i. goodbye, brother

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"Can I be close to you?" -- Bloom, Paper Kites

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Samantha raked her fingers through her brown hair, staring into the bathroom mirror. The green eyes that reflected back at her were tinted red, still watery and hanging with grief. 

She tried to take a deep breath but failed miserably, another sob wracking her body instead.

It had been three days since she'd learned about the death of her brother. Three days since she received the letter in the mail, addressed to her mother who had passed away ten years before, and finalized with the signature of the colonel of her brother's unit.

We offer our deepest condolences...

It had been three days, but she still couldn't believe it was true. There would be no body delivered home; the bomb had killed her brother and half of his unit and only left building rubble in its wake. 

There would be no funeral and no remembrance of the boy she'd grown up with. Nothing but the pain in her chest.

Sam took another breath, biting down on her lip to cut herself off from another sob. Instead, she looked back into the mirror, gazing at her pale face. Around her neck, she clutched at a pair of battered dog tags.

They had been her brother's.

There was a knock on the door.

"Sammy? Samantha, you've got to come out, hon. It's been over two hours."

Listening to the sound of her best friend's voice, Sam let her eyes flutter closed.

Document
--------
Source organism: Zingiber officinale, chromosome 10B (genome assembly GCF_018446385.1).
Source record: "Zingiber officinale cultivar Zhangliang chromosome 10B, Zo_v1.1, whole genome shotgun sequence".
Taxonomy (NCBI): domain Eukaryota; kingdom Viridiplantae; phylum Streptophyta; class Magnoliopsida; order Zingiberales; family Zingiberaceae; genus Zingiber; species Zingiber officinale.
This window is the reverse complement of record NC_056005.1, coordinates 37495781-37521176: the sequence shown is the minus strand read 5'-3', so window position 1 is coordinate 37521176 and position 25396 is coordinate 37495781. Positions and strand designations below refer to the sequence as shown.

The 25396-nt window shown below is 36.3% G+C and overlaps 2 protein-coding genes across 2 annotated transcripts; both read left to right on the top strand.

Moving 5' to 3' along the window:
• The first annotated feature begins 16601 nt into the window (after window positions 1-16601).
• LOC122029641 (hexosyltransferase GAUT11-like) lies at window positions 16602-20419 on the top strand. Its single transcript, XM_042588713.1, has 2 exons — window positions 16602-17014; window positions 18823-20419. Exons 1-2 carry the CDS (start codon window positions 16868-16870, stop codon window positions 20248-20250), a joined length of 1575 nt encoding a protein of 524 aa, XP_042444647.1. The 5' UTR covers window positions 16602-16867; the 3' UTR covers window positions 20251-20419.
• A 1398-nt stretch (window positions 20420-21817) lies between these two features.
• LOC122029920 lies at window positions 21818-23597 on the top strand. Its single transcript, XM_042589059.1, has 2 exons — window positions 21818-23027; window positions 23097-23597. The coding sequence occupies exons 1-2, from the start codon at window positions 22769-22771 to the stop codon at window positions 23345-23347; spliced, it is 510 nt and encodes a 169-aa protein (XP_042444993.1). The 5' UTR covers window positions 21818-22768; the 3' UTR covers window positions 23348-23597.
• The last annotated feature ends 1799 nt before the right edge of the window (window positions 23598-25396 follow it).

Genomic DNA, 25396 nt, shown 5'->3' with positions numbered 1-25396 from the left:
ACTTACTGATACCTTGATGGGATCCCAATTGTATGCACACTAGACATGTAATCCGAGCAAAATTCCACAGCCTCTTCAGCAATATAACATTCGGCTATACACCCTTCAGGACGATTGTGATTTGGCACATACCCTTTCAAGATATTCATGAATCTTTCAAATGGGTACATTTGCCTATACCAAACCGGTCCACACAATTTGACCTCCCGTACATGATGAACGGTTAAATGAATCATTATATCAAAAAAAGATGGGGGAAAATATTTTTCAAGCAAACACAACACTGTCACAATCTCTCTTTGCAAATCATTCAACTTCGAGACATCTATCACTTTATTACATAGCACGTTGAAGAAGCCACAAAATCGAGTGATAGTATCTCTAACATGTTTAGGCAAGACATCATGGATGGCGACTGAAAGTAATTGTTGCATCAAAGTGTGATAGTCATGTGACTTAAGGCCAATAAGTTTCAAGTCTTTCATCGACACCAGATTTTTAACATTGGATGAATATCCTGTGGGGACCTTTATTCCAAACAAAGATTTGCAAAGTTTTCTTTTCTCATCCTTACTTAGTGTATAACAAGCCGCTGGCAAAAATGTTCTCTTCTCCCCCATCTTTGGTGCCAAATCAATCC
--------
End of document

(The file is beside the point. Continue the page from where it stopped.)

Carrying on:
She hadn't wanted to attend the memorial, but also hadn't been willing to turn her back on the last chance she'd have to say goodbye. Though, at the moment, the last thing she wanted to do was mingle with cigar-smoking old men and lipsticked female sympathies. 

Most of them, she barely even knew, having been living on her own since she was old enough to legally pay the bills. The rest just showed up to see what the will said.

Like her family had anything to spare.

"Please, Sammy, come out," her best friend, Meg, begged through the door. The knob jiggled as she tried it again. "I'll get you a slice of cake and we can talk. Come out, please?"

Damn. 

Giving in, Sam unbolted the door. It opened to reveal blue eyes and blonde locks, Meg's tired face instantly turned tender. The shorter girl surged forward and engulfed her in a hug.

"Oh, Sammy. I'm here."

"I'm sorry," Sam mumbled into her hair. "I just needed to be alone for a moment."

"I know, love, I know." Meg drew back and searched her face. Then she smiled softly, rubbing a thumb over the back of her hand. "Come on, let's get out of here."

Sam hesitated, tilting a brow. As much as she wanted to leap at the chance, part of her felt like she was betraying her older brother by leaving his memorial. Like she was turning her back on him when he'd never turned his back on her. "Maybe I should..."

"William would think this is all stupid anyway," Meg interrupted. She turned and pulled Sam with her toward the door. The room was still crowded and filled with distant relatives and the likes, though most of them were more focused on the dinner being served. 

Sam managed to dodge all those coming toward her, pangs of guilt striking her thoughts.

Meg was right, though. Her older brother, William, had always hated formalities. He was an all-action sort of man, never staying in one spot for long and never being able to sit still. Or at least, he had been.

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